In 2008, he had fired off three rockets and all had exploded. He was just taking incredible risks. But eventually, the fourth one happens, and NASA is unable to continue the space shuttle program or get astronauts into orbit. And so, it was a risk taking entrepreneur that has really helped, I would say, save the possibility of space exploration.
The rough tone of a disruptive leader.
Isaacson: You don’t have to be a jerk in order to be successful. But sometimes, being tough and rough is useful if you have to really disrupt things, because disruption and complacency are enemies, and you have to sometimes be rough in order to be a disruptor. I wish a lot of the disruptors could have been a lot kinder and gentler. I’m not sure that the generation of kind CEOs that you’ve mentioned are all disruptors. They are people doing a really good job running companies, and we need that as well. But they’re not Andy Grove disrupting the microchip industry, or Bezos inventing a new way of buying everything, or Steve Jobs disrupting the music industry, the personal computer industry, the phone industry.
So, I think I’m not going to make broad generalizations. I hope people are more like Jennifer Doudna and Benjamin Franklin in their personal lives. But I think it’s useful to read biographies and say, “To what extent does disruption require being forceful? And how forceful can I be before I cross the line?” And even the larger question of: Maybe you make the people in front of you have a less psychologically enjoyable workspace, but they end up doing great things. These are all very complex questions.
“You don’t have to be a jerk in order to be successful.”
Griscom: In general, I would observe that over the course of people’s lives, people tend to become more sensitive and thoughtful to people around them. Do you think that’s happening with Elon?
Isaacson: Yeah. There are times where he no longer gets quite as angry at meetings. He no longer chews people out quite as much. But there’s a fierce intensity he still has of getting things done quickly where he will just say, as we walk through the launchpad area in south Texas, the town of Boca Chica, and he’ll start saying, “We’ll never get humanity to Mars if we don’t hurry up.” So, I don’t think he’s lost his hardcore intensity.
What our nation can learn from Musk.
Isaacson: Watch Elon Musk as a father. He’s very, very devoted. I mean, obsessively, to all of his children. But he’s not hovering. When little X, his three-year-old, is running around at a solar installation site, and playing with the cables at midnight, and moving equipment is happening all around him, my instincts are like, “Oh, my God, let me go grab the kid and put him in a car seat or something.” But Musk, just as he was given a free-range childhood without hovering, he lets his children be risk-takers and adventuresome.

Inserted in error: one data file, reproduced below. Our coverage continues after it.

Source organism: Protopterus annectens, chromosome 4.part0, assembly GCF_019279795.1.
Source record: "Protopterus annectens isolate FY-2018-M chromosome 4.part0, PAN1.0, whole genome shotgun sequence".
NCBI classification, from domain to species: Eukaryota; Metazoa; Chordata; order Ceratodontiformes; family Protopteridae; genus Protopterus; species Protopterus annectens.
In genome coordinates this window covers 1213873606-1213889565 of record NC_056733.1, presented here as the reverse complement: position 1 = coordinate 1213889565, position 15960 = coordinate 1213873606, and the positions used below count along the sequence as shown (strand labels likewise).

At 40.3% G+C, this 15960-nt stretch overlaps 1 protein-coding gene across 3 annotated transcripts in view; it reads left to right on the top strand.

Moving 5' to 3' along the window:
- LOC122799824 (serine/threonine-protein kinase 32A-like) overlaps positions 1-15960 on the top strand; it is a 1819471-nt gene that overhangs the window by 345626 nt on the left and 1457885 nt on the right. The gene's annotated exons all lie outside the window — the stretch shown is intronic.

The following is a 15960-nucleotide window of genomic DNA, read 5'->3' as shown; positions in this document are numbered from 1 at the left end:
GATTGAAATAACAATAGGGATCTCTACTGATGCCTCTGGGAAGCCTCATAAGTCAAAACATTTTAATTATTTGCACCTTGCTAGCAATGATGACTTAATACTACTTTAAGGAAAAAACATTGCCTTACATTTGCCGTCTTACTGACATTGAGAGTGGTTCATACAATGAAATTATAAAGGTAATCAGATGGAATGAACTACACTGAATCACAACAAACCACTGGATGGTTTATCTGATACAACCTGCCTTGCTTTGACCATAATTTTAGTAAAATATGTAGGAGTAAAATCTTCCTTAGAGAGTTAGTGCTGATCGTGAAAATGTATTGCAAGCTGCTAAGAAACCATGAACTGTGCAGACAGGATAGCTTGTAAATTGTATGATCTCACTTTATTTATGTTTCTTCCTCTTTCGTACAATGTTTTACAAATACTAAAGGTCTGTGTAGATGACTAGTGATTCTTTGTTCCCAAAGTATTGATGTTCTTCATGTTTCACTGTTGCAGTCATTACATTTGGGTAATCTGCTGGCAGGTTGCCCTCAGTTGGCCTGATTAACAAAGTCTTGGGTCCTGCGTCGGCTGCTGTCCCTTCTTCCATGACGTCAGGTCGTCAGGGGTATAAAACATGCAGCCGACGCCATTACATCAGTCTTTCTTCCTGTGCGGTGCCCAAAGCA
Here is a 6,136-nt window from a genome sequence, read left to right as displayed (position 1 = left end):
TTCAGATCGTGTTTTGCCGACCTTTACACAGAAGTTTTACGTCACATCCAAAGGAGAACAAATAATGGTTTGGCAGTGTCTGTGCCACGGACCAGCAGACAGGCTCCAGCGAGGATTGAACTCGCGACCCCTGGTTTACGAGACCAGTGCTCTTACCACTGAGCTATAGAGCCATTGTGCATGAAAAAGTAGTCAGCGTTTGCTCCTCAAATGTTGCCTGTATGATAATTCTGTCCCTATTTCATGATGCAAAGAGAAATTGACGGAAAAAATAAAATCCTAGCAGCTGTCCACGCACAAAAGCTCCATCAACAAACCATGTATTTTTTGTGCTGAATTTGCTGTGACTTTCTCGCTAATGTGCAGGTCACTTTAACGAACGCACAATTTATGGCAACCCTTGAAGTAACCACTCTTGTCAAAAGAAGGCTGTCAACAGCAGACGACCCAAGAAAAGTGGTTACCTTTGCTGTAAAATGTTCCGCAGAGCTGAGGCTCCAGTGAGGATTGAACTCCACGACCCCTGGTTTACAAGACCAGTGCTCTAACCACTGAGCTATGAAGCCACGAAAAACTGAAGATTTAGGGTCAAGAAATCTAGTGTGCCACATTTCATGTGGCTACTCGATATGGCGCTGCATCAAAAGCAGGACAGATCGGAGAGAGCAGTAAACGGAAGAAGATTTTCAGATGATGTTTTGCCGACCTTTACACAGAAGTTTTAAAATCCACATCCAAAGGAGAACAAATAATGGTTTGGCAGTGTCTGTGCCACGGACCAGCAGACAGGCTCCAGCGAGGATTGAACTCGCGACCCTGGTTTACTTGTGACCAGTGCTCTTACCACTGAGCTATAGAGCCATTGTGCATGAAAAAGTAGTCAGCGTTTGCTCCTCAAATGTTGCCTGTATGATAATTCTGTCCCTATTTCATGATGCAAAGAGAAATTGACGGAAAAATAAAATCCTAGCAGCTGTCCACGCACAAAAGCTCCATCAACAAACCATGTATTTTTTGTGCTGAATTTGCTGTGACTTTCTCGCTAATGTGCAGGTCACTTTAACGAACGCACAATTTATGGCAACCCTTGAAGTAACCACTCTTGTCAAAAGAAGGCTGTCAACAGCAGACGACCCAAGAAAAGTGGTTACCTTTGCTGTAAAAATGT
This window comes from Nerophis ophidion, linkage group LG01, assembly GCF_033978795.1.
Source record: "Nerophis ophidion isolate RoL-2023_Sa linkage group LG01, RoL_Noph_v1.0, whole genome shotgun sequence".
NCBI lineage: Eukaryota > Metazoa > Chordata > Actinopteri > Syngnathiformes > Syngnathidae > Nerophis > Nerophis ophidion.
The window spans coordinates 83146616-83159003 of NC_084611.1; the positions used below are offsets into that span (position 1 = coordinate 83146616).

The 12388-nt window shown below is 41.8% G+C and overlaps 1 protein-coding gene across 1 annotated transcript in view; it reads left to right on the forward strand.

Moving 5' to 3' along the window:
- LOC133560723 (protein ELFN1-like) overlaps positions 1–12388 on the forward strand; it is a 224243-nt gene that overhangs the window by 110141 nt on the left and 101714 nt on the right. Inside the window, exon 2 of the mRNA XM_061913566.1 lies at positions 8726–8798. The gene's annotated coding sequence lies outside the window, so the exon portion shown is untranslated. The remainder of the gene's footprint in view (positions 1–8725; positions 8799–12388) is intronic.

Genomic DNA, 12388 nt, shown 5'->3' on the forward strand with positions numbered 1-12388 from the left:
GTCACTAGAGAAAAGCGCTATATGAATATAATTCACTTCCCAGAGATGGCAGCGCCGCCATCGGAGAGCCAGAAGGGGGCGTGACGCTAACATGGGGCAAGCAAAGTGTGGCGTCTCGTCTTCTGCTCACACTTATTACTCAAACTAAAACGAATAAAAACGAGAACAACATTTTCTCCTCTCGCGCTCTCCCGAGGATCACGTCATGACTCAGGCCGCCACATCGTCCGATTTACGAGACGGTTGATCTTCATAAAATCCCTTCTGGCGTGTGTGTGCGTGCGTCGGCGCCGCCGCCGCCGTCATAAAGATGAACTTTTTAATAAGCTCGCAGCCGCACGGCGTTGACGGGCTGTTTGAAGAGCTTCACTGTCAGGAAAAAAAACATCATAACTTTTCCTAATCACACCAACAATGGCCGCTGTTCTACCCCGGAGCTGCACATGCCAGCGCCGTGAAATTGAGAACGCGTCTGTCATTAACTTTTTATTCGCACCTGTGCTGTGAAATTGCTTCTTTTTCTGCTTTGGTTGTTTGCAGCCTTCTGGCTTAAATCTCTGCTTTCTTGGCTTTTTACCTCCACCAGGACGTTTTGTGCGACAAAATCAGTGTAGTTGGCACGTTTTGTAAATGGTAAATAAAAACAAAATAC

We used to be a nation that was a little bit more innovative. We were more adventuresome. Almost everybody in this country got over to this country, and they took a lot of risks to get here, whether it was on the Mayflower or across the Rio Grande. And it wasn’t just adventuresomeness, it was a willingness to take risks.
Nowadays, we have more referees in our society than we have risk-takers. We have more regulators than we have innovators. And that’s a pretty good thing. You don’t want people shooting off rockets without the FAA saying it’s approved, and putting on self-driving cars. We need lawyers to say, “You can’t do that.” We need regulators, and we need referees. However, if you get to be the type of place that can’t build high speed rail, or can’t build affordable housing in cities, or can’t deal with certain problems, you’ll end up with an aging infrastructure. The early 2000s when Musk started SpaceX, we were a country that, 50 years earlier, had put men on the moon, and yet now couldn’t even get people into orbit.
The whole purpose of the book is to show how an impulsive, impetuous, and often immature person gets things done. This is not to excuse or justify them being impulsive, impetuous, or rude, but it’s how this happened. And how can we, as a society, recalibrate a little bit? Maybe be willing to take a few more adventures to try to become space faring, maybe to take a few more risks?
A Musk with an impulse control button would not have infuriated people as much. He would not have been as controversial. But no, he would not have brought us into the era of electric vehicles, and he would not have made us a country that could get astronauts into orbit.
These interview excerpts have been edited and condensed for clarity.